June 24/July 1, 2019: Volume 35, Issue 1
By Steven Feldman
The most arduous task of the year is now in the rear-view mirror. The FCNews team has been combing through industry statistics for months, making countless phone calls and trying to extrapolate data from annual reports. But at long last, the 2018 statistics are in the can. When the dust settled, FCNews pegged U.S. floor covering industry sales for 2018 to be a shade under $23 billion as well as 19.625 billion square feet, resulting in a gain of 4.57% in dollars and a 0.56% decline in volume. Interestingly, we saw a larger percentage gain in dollars than for 2017 but the first drop in volume in seven years. Carpet was the culprit.
Every year I like to remind our readers that these statistical reports are like… well, never mind. Let’s just say, everyone has one. While we are quite confident in our assessment of the industry, we know other reports will have different results for varied reasons. First, some reports contain sales of stone flooring. I have seen some reports that have pegged stone flooring to be around $1 billion. Stone includes marble, granite, travertine, slate, etc., which have uses beyond flooring. We could call stone suppliers and get their assessments, but that would be purely anecdotal.
Another part of the floor covering world not included in this report is polished concrete. My friend Curt Thompson, formerly of Wilsonart, is in that business today and argues that polished concrete is bigger than anyone in our industry wants to admit. If our commercial volume numbers are less than what you thought, polished concrete may be the culprit.
Now, when it comes to ceramic, that number may be larger in other reports. That’s because those may include wall tile. Today, so much of ceramic can be used interchangeably on the floor or wall. We have reached out to many industry insiders, and the feeling is floor tile represents about 75% of the total ceramic number, give or take. So that’s what we use.
Likewise, our rubber numbers include only tile and sheet flooring. Two years ago, we made the decision to eliminate cove base, accessories, stair treads, etc. We revised our numbers back five years to reflect this change. So, that $227.4 million encompasses what we seek to identify.
Other reports rely solely on government numbers, which requires massaging if you stress accuracy. For example, there isn’t anyone who believes the U.S. hardwood flooring market is over $3 billion. The government number for hardwood flooring includes things such as wood for tractor trailer beds and mislabeled engineered wood-based flooring products that use MDF or HDF as their primary cores.
Arguably the most difficult category to nail down accurately is resilient. There is so much that constitutes the segment: sheet, LVT and its subsegments WPC and rigid. You also have VCT and the inexpensive peel-and-stick tile.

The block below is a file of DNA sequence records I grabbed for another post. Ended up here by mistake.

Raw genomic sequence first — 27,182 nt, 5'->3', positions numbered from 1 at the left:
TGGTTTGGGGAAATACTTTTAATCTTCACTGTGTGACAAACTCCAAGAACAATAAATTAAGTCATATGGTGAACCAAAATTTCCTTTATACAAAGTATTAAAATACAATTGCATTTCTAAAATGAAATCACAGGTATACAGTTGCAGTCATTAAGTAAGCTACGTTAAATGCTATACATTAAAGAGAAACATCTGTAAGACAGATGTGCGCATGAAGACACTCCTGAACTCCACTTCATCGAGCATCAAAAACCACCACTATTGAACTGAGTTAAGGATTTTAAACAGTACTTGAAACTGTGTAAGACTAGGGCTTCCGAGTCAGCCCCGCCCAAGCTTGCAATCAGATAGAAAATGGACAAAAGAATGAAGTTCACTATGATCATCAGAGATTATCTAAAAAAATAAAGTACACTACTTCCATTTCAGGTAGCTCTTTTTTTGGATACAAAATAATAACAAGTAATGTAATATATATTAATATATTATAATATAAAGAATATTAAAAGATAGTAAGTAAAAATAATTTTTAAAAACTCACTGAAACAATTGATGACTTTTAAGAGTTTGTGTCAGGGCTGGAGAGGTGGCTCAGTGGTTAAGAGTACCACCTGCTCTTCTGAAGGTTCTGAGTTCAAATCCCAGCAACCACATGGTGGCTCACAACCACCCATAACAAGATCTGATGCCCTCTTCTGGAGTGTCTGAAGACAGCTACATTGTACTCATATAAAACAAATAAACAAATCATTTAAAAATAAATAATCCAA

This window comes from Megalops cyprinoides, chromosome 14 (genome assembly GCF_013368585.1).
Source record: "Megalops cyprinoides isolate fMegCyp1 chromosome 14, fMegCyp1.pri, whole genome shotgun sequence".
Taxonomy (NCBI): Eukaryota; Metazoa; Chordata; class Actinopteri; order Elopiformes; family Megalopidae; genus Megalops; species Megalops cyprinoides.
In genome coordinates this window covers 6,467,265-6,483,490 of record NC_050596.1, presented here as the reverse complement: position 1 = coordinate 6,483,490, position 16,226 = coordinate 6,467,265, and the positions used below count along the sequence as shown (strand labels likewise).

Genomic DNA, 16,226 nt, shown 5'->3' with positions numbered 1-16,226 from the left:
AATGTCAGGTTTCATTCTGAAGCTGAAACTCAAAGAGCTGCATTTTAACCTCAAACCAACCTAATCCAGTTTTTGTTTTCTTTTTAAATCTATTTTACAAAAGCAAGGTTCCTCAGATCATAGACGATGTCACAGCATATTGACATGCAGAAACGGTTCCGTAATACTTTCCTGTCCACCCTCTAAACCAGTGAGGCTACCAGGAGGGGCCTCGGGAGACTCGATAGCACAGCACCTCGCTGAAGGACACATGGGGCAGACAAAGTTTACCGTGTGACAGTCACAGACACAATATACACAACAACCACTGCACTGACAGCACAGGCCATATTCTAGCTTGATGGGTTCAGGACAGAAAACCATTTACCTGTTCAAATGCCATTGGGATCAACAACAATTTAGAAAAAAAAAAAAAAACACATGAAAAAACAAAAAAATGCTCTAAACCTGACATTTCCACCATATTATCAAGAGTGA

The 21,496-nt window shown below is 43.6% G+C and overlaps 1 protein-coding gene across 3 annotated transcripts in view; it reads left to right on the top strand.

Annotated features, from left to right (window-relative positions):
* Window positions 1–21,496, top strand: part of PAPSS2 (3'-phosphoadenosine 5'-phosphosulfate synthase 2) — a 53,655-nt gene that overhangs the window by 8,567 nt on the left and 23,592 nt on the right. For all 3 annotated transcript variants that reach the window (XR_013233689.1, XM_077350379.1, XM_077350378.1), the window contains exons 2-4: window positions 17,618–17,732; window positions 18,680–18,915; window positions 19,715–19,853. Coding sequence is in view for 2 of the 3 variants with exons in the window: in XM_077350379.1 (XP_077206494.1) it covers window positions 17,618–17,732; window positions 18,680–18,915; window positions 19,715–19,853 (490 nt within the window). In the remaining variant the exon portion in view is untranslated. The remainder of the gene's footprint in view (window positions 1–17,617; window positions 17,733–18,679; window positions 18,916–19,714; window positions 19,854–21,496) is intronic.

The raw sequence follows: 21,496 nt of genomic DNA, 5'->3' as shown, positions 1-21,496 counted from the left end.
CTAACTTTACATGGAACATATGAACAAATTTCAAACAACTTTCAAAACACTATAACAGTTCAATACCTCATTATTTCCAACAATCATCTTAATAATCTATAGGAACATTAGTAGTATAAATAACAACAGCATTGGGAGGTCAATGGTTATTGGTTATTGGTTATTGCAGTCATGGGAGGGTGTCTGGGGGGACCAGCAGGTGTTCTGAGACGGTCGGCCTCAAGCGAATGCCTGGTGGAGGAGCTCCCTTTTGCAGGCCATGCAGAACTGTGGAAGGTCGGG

FCNews has taken a unique approach these past few years. I personally call every manufacturer that does any appreciable business in the category with the promise of confidentiality. That’s what 25 years of not betraying anyone’s trust has earned.
This year posed some new challenges: first, trying to get a handle on imports and deciphering between WPC, rigid and straight LVT. Second, in a word, Armstrong. It’s like the “Iron Curtain” over there. Its annual report reveals as much as an Amish woman’s dress. Hey, here are our sales and we’re about 20% international and 40% residential/40% commercial. Well, first, a former employee in the know told me the business was 60% commercial. I know the VCT number. So, if you take the overall number, factor out the international business, give the company a 40/60 commercial split, factor out the VCT component, you wind up with about $230 million residential sheet and tile, and $130 million commercial sheet and tile. From there, the research boils down to assessing the sheet/tile split. Luckily, we don’t have to do that exercise too many times.
Are our numbers exact? No. Are they as good or better than anything out there? Yes. And for the record, WPC/rigid for 2018 was $1.6 billion residentially and another $150 million commercially. That’s where all the industry growth is coming from, in case you’ve been sleeping under a rock for a year. (Since I’m asked that question at least once a week.)
As for determining that “other” LVT/WPC/rigid number, this is the piece we estimate. There are a lot of companies doing between $2 million and $10 million in imported product; it would be impossible to talk to each and every one of them. But we think we have a good handle on what’s coming in.
Enjoy the report.